IPB

Welcome Guest ( Log In | Register )

2 Pages V  < 1 2  
Reply to this topicStart new topic
Psyche, Discovery Mission 14 - a visit to the metallic asteroid, 16 Psyche
JRehling
post Mar 15 2017, 05:19 AM
Post #16


Senior Member
****

Group: Members
Posts: 2003
Joined: 20-April 05
Member No.: 321



Nothing of any importance, but I thought it would be nice to take a look at Psyche at least once before the mission… I guess there's time to look at it a lot of times before then. Truth be told, I just pointed my telescope at the right place, took 3 pictures, then found it in the imagery after the fact. I never saw it with my eye, at least not knowing that I was seeing it.

The fact that it (identified with the cross hairs) is about fourth in brightness in a rather small and random portion of the sky gives you some idea for how unassuming Psyche is. It's currently magnitude 10.6 and the brighter star near it is magnitude 8.2. But the interest here is obviously in its unique composition, not size.

Attached thumbnail(s)
Attached Image
 
Go to the top of the page
 
+Quote Post
nprev
post Mar 15 2017, 05:46 AM
Post #17


Senior Member
****

Group: Admin
Posts: 7997
Joined: 8-December 05
From: Los Angeles
Member No.: 602



Very nice! We'll call this the official "before" shot. smile.gif


--------------------
A few will take this knowledge and use this power of a dream realized as a force for change, an impetus for further discovery to make less ancient dreams real.
Go to the top of the page
 
+Quote Post
Holder of the Tw...
post May 25 2017, 02:01 PM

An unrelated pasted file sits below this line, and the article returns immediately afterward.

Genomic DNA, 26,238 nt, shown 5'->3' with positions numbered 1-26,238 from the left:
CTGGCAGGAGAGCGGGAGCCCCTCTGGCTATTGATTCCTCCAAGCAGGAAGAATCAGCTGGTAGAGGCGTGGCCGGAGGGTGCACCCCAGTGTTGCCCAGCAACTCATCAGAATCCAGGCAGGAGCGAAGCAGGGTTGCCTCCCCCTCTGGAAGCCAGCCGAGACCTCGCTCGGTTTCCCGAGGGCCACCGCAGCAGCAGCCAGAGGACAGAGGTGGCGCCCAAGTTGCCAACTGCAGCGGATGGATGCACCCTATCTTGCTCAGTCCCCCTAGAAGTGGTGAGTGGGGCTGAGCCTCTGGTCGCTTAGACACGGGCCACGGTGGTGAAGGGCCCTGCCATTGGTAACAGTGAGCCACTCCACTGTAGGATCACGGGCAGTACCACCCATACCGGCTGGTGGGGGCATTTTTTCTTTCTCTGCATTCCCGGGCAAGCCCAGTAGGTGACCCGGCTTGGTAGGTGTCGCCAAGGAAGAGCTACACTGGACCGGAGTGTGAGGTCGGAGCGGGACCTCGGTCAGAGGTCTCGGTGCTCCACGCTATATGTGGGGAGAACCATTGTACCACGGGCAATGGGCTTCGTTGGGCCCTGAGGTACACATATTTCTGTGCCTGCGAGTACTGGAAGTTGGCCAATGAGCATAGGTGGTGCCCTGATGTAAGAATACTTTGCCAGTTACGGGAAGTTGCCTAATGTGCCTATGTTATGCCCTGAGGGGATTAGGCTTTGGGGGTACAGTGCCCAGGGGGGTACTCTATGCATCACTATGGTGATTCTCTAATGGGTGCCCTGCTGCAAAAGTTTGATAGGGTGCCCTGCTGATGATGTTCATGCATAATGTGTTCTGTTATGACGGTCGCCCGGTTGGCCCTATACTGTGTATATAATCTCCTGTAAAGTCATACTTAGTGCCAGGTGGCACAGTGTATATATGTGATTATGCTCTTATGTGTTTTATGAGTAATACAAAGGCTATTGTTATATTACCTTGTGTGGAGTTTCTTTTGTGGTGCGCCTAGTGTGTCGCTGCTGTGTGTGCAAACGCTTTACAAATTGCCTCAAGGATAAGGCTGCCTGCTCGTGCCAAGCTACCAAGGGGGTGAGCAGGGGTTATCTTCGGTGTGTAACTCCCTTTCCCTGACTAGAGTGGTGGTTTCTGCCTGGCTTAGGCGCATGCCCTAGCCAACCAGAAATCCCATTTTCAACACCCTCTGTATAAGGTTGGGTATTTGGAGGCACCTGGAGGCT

Post #18


Member
***

Group: Members
Posts: 457
Joined: 17-November 05
From: Oklahoma
Member No.: 557



The launch date for this mission has been moved up one year to the summer of 2022. The arrival at Psyche will move up to 2026, a whopping four years earlier than originally scheduled.

NASA/JPL News Release
Go to the top of the page
 
+Quote Post
Explorer1
post May 25 2017, 08:16 PM
Post #19


Senior Member
****

Group: Members
Posts: 1452
Joined: 13-February 10
From: Ontario
Member No.: 5221



Trajectory calculators coming through again! This move also skips the Earth flyby, leaving only the Mars flyby in 2023.
Go to the top of the page
 
+Quote Post
jasedm
post May 25 2017, 09:57 PM
Post #20


Member
***

Group: Members
Posts: 614
Joined: 22-January 06
Member No.: 655



Wow!

A very welcome development. It's very rare in business/technology that faster = cheaper and more efficient.

I can't remember a 'planetary' mission being moved forward in this way before.
Go to the top of the page
 
+Quote Post
Explorer1
post Oct 1 2017, 01:58 PM
Post #21


Senior Member
****

Group: Members
Posts: 1452
Joined: 13-February 10
From: Ontario
Member No.: 5221



Testing of the ion engines has started; this mission will be the first use of Hall-effect thrusters beyond the Moon. Combined with laser communication, quite an upgrade over Dawn! https://www.jpl.nasa.gov/news/news.php?feature=6958
Go to the top of the page
 
+Quote Post

2 Pages V  < 1 2
Reply to this topicStart new topic

 



RSS Lo-Fi Version Time is now: 18th November 2017 - 10:20 AM
RULES AND GUIDELINES
Please read the Forum Rules and Guidelines before posting.

IMAGE COPYRIGHT
Images posted on UnmannedSpaceflight.com may be copyrighted. Do not reproduce without permission. Read here for further information on space images and copyright.

OPINIONS AND MODERATION
Opinions expressed on UnmannedSpaceflight.com are those of the individual posters and do not necessarily reflect the opinions of UnmannedSpaceflight.com or The Planetary Society. The all-volunteer UnmannedSpaceflight.com moderation team is wholly independent of The Planetary Society. The Planetary Society has no influence over decisions made by the UnmannedSpaceflight.com moderators.
SUPPORT THE FORUM
Unmannedspaceflight.com is a project of the Planetary Society and is funded by donations from visitors and members. Help keep this forum up and running by contributing here.